What was once considered a symbol of wealth and fertility has become an alarming cause for medical concern. According to the World Health Organisation, 30% of the world’s population is obese or overweight. Zooming into the UAE, obesity levels are as high as 37% of the population, a figure that is double the world average. Here’s what you should know about obesity, which officially became recognised as a disease by the American Medical Association in 2013.
A Multitude of Problems
With dangers like the increase of heart disease, type 2 diabetes, gastrointestinal diseases, obstructive sleep apnoea, certain types of cancer and osteoarthritis at stake, medics are sending out clear health warnings. Dr. Atul Chawla, gastroenterology specialist in Abu Dhabi recognises obesity’s strong correlation to gastrointestinal diseases. “It’s an issue that requires multi-disciplinary medical attention and a full-fledged team of professionals including physicians, dieticians and trainers working together to achieve the desired goal,” Chawla said.
Who Is at Risk?
Obesity, taken from the Latin word stout, fat or plump, is a complex, preventable disorder that is most commonly caused by a combination of excessive food energy intake, lack of physical activity and genetic susceptibility. Other causes include an unhealthy diet, pregnancy, lack of sleep and certain medications and stress. Evidence to support the fact some obese people eat little yet gain weight due to a slow metabolism is limited. On average, obese people have greater energy expenditure than their counterparts due to energy required to maintain an increased body mass. The malady may occur at any age, even in young children. However, older people are more susceptible due to hormonal changes, deteriorating muscles because of a decrease in metabolism and having a less active lifestyle.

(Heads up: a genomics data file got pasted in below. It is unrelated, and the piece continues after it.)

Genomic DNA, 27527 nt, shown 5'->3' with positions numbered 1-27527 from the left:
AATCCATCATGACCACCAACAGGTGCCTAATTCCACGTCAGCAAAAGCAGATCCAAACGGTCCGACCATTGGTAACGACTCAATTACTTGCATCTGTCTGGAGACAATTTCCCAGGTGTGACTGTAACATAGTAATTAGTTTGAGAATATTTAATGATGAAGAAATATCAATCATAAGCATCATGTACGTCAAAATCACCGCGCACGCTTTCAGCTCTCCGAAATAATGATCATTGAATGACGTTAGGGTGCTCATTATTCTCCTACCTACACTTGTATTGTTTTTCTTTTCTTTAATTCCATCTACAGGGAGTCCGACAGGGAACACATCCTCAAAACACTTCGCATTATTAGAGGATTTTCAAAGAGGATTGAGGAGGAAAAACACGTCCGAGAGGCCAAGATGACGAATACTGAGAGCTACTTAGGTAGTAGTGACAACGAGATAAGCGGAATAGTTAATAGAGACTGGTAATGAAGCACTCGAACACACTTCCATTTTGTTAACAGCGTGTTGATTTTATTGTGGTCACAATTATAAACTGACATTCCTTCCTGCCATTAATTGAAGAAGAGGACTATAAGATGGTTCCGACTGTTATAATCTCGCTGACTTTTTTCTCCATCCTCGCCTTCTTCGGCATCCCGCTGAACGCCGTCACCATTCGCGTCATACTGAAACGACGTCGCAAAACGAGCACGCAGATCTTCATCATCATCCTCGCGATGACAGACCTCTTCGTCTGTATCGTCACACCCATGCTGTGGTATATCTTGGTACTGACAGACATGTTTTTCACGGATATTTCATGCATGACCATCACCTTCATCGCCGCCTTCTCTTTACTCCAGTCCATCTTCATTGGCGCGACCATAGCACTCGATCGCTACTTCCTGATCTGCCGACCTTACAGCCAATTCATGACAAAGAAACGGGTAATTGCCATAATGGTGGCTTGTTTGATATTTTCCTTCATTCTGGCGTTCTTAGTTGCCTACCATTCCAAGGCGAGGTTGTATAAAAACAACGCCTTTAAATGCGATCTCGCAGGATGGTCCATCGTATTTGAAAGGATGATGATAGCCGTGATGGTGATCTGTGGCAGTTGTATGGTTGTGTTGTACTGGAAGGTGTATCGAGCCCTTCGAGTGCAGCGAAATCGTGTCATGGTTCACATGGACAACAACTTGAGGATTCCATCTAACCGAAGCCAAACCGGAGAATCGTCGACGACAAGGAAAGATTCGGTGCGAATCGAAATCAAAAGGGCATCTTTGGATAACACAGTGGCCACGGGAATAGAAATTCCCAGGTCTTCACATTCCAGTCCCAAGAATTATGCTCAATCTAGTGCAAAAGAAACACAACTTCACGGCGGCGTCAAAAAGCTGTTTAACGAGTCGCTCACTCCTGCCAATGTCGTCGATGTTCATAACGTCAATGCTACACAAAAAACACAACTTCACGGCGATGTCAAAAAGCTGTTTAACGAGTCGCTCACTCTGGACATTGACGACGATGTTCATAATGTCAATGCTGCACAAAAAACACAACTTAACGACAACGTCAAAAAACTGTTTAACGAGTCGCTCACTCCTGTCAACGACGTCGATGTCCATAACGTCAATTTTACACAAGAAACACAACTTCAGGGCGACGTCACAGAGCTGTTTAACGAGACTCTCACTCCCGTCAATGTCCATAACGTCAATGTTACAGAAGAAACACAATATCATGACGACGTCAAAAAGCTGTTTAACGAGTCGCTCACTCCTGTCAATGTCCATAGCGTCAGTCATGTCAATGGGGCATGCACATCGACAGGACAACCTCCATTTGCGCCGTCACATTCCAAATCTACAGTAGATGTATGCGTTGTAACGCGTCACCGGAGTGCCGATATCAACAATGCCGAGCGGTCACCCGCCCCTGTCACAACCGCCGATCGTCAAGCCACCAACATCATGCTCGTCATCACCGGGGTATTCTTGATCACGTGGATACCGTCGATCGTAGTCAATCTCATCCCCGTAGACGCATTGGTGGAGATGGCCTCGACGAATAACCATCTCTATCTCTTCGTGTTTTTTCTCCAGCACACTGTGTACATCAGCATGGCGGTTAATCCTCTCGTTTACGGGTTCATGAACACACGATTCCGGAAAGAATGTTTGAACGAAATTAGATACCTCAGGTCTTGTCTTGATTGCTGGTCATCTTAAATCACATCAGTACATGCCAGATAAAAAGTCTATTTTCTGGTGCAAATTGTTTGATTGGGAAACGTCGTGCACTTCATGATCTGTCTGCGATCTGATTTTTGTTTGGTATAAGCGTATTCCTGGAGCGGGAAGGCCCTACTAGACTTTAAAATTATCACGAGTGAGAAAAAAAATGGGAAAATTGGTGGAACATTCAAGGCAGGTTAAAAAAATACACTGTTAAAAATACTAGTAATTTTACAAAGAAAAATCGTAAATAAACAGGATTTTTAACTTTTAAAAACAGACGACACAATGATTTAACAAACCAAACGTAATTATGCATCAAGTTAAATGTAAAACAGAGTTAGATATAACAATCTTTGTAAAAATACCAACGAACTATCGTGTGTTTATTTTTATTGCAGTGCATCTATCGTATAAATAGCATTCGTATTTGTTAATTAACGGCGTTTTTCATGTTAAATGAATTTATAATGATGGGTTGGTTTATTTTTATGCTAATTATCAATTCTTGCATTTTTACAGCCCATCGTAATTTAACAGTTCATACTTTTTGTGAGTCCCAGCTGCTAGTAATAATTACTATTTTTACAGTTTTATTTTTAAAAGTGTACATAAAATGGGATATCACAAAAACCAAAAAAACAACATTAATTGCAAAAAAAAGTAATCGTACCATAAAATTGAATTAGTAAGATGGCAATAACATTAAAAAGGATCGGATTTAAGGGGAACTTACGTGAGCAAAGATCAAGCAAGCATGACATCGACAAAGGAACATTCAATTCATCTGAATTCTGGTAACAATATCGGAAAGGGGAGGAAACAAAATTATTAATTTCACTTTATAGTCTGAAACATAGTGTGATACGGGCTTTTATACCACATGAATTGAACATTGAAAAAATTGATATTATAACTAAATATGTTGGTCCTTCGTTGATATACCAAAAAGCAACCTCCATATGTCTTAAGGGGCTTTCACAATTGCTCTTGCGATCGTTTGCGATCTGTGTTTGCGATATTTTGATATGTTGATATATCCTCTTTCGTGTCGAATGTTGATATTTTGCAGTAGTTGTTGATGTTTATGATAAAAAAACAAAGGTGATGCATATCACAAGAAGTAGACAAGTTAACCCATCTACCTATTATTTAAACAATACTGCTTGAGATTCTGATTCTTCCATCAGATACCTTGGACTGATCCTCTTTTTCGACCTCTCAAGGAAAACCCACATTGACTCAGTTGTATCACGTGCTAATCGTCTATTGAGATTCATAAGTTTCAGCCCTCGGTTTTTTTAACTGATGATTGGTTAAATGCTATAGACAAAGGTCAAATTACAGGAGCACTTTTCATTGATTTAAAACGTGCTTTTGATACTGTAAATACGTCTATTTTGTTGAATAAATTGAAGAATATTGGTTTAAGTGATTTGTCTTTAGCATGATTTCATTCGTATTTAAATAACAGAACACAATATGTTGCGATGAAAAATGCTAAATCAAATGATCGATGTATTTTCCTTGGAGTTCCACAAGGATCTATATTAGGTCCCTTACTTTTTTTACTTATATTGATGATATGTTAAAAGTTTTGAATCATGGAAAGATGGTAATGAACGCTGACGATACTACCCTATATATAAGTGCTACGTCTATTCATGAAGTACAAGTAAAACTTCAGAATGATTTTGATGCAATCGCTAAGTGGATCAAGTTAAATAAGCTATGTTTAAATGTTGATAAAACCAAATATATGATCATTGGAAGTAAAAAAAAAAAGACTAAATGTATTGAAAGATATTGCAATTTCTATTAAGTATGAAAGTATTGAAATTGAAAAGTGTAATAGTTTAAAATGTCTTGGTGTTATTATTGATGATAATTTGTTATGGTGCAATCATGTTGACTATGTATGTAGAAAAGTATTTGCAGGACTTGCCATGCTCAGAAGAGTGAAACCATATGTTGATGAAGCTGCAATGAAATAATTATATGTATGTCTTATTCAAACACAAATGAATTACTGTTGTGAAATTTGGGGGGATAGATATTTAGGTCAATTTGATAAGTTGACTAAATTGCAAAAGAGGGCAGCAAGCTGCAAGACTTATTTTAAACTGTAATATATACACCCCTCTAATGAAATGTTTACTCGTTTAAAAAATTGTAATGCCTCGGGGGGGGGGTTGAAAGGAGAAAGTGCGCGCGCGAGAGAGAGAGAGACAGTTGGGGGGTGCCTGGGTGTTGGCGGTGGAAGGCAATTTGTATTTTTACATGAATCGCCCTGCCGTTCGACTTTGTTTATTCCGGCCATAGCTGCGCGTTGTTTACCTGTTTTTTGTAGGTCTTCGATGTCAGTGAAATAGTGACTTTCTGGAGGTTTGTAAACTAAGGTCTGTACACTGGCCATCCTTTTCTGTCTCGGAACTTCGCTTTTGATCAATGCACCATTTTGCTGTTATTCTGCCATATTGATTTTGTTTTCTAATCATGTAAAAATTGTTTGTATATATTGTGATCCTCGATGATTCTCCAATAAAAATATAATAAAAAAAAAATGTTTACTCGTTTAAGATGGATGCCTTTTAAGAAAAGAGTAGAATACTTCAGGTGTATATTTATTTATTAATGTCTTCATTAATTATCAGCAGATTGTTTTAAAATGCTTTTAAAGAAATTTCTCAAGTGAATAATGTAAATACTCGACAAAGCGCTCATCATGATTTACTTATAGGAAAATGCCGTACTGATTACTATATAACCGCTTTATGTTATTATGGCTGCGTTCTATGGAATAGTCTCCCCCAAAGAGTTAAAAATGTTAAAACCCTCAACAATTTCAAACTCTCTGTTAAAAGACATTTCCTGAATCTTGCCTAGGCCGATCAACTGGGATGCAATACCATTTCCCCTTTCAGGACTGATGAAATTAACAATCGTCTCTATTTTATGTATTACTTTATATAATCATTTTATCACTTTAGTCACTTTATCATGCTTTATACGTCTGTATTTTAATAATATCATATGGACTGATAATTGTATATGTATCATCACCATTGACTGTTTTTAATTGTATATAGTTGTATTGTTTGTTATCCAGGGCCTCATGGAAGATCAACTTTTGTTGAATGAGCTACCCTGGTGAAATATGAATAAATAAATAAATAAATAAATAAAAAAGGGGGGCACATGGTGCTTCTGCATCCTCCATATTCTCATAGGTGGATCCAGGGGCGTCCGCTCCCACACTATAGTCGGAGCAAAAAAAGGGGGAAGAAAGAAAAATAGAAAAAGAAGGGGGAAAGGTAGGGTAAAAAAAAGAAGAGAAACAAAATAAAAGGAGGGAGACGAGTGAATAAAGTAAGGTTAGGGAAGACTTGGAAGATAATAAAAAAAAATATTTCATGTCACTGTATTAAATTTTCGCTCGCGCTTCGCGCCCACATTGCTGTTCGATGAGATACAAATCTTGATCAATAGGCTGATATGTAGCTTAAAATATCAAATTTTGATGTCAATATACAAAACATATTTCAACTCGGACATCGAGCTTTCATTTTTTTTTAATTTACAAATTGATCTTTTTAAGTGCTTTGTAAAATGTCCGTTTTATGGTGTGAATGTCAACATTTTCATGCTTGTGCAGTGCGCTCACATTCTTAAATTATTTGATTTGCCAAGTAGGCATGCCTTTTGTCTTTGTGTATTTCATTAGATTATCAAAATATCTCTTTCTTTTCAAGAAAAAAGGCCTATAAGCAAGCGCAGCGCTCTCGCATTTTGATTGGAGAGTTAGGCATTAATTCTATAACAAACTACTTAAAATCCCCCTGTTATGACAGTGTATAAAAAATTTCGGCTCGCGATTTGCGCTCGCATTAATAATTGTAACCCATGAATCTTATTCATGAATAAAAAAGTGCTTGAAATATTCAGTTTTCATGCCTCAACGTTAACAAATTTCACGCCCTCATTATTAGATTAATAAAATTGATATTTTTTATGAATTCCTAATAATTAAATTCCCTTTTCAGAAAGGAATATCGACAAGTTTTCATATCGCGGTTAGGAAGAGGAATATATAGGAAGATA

Like many other diseases, obesity is a result of interaction between genetic and environmental factors. People with the FTO gene, which is the fat and mass associated gene, tend to weigh between three-four kilograms more on average and have a 1.67 fold greater risk of obesity in comparison to those who do not carry the gene.
The correlation between social class and obesity varies globally. A review in 1989 found that in developed countries women from a high social class were less likely to be obese, whereas no significant differences were seen among men of different social classes. However, in developing worlds, men, women and children from a high social class had greater risks of obesity. An update on this review, which was conducted in 2007, reached the same conclusion. Many of these explanations were obtained through the conclusion that in the developed countries, the wealthy are able to afford more nutritious food and are under greater social pressure to remain slim. Whereas in the developing world, urbanisation plays a role in increasing the rate of obesity. Plus the ability to afford food, high energy expenditure and physical labour, as well as cultural values favouring a large body size are believed to contribute to the observed patterns.
Smoking also has an important effect on an individual’s weight. Men who quit smoking gain an average of 4.4 kilograms and women five kilograms over a period of 10 years. Nevertheless, the changing rate of smoking has little effect on the overall rates of obesity. After childbirth, some women find difficulty in losing the surplus weight they accrued during pregnancy, which can contribute to obesity later on. Stress also appears to risk the increase of obesity for some because they tend to overeat.